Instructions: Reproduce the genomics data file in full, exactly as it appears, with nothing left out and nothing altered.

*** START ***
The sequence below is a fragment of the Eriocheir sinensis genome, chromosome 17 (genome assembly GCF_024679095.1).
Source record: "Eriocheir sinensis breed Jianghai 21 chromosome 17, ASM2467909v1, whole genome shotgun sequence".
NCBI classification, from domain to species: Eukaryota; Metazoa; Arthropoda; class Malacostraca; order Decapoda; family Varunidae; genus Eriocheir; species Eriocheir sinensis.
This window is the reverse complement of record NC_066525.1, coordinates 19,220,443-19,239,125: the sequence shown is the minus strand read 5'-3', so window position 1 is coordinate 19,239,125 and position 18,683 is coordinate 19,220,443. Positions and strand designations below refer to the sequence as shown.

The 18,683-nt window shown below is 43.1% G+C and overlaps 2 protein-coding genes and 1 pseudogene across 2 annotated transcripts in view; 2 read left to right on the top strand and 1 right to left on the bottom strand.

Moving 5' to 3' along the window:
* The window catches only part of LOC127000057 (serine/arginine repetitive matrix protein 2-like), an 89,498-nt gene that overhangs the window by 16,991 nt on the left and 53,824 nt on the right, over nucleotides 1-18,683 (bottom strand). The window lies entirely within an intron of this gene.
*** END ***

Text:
The sequence below is a fragment of the Eriocheir sinensis genome, chromosome 17 (genome assembly GCF_024679095.1).
Source record: "Eriocheir sinensis breed Jianghai 21 chromosome 17, ASM2467909v1, whole genome shotgun sequence".
NCBI classification, from domain to species: Eukaryota; Metazoa; Arthropoda; class Malacostraca; order Decapoda; family Varunidae; genus Eriocheir; species Eriocheir sinensis.
This window is the reverse complement of record NC_066525.1, coordinates 19,220,443-19,239,125: the sequence shown is the minus strand read 5'-3', so window position 1 is coordinate 19,239,125 and position 18,683 is coordinate 19,220,443. Positions and strand designations below refer to the sequence as shown.

The 18,683-nt window shown below is 43.1% G+C and overlaps 2 protein-coding genes and 1 pseudogene across 2 annotated transcripts in view; 2 read left to right on the top strand and 1 right to left on the bottom strand.

Moving 5' to 3' along the window:
* The window catches only part of LOC127000057 (serine/arginine repetitive matrix protein 2-like), an 89,498-nt gene that overhangs the window by 16,991 nt on the left and 53,824 nt on the right, over nucleotides 1-18,683 (bottom strand). The window lies entirely within an intron of this gene.